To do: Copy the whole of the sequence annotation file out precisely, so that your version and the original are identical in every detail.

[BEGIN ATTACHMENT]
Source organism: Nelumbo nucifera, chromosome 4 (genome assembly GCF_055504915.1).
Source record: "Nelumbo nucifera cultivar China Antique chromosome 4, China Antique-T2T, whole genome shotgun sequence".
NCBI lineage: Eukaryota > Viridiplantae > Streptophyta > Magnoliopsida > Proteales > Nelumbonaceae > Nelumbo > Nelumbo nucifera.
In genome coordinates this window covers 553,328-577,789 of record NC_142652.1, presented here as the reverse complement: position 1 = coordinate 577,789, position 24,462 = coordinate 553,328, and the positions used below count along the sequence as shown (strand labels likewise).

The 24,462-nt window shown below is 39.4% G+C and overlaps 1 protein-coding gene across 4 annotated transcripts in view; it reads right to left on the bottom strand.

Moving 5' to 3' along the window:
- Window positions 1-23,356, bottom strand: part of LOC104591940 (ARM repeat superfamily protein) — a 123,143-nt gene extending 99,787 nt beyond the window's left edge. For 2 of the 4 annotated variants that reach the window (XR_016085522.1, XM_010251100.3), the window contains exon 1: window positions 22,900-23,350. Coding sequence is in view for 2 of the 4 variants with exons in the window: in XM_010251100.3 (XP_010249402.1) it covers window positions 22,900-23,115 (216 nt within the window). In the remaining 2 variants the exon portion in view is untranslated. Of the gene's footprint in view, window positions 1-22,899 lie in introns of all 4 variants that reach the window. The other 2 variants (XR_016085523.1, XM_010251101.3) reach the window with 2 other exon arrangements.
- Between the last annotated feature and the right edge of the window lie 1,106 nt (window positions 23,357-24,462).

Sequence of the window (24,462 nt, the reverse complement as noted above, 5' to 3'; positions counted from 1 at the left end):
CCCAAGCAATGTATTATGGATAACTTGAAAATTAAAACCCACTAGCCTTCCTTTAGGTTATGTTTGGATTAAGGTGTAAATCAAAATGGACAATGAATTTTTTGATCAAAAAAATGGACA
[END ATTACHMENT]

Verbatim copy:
Source organism: Nelumbo nucifera, chromosome 4 (genome assembly GCF_055504915.1).
Source record: "Nelumbo nucifera cultivar China Antique chromosome 4, China Antique-T2T, whole genome shotgun sequence".
NCBI lineage: Eukaryota > Viridiplantae > Streptophyta > Magnoliopsida > Proteales > Nelumbonaceae > Nelumbo > Nelumbo nucifera.
In genome coordinates this window covers 553,328-577,789 of record NC_142652.1, presented here as the reverse complement: position 1 = coordinate 577,789, position 24,462 = coordinate 553,328, and the positions used below count along the sequence as shown (strand labels likewise).

The 24,462-nt window shown below is 39.4% G+C and overlaps 1 protein-coding gene across 4 annotated transcripts in view; it reads right to left on the bottom strand.

Moving 5' to 3' along the window:
- Window positions 1-23,356, bottom strand: part of LOC104591940 (ARM repeat superfamily protein) — a 123,143-nt gene extending 99,787 nt beyond the window's left edge. For 2 of the 4 annotated variants that reach the window (XR_016085522.1, XM_010251100.3), the window contains exon 1: window positions 22,900-23,350. Coding sequence is in view for 2 of the 4 variants with exons in the window: in XM_010251100.3 (XP_010249402.1) it covers window positions 22,900-23,115 (216 nt within the window). In the remaining 2 variants the exon portion in view is untranslated. Of the gene's footprint in view, window positions 1-22,899 lie in introns of all 4 variants that reach the window. The other 2 variants (XR_016085523.1, XM_010251101.3) reach the window with 2 other exon arrangements.
- Between the last annotated feature and the right edge of the window lie 1,106 nt (window positions 23,357-24,462).

Sequence of the window (24,462 nt, the reverse complement as noted above, 5' to 3'; positions counted from 1 at the left end):
CCCAAGCAATGTATTATGGATAACTTGAAAATTAAAACCCACTAGCCTTCCTTTAGGTTATGTTTGGATTAAGGTGTAAATCAAAATGGACAATGAATTTTTTGATCAAAAAAATGGACA